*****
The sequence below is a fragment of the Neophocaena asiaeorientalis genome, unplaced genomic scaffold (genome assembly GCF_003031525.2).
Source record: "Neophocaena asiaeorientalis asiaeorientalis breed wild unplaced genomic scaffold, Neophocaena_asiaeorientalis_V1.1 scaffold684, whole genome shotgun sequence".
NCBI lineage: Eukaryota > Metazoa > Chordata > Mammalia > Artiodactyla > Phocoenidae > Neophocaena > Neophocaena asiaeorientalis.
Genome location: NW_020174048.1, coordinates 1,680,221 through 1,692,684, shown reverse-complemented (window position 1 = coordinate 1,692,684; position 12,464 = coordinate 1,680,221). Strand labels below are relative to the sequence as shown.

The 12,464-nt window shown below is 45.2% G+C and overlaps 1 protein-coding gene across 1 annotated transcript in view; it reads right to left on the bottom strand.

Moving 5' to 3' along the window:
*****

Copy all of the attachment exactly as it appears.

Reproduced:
The sequence below is a fragment of the Neophocaena asiaeorientalis genome, unplaced genomic scaffold (genome assembly GCF_003031525.2).
Source record: "Neophocaena asiaeorientalis asiaeorientalis breed wild unplaced genomic scaffold, Neophocaena_asiaeorientalis_V1.1 scaffold684, whole genome shotgun sequence".
NCBI lineage: Eukaryota > Metazoa > Chordata > Mammalia > Artiodactyla > Phocoenidae > Neophocaena > Neophocaena asiaeorientalis.
Genome location: NW_020174048.1, coordinates 1,680,221 through 1,692,684, shown reverse-complemented (window position 1 = coordinate 1,692,684; position 12,464 = coordinate 1,680,221). Strand labels below are relative to the sequence as shown.

The 12,464-nt window shown below is 45.2% G+C and overlaps 1 protein-coding gene across 1 annotated transcript in view; it reads right to left on the bottom strand.

Moving 5' to 3' along the window: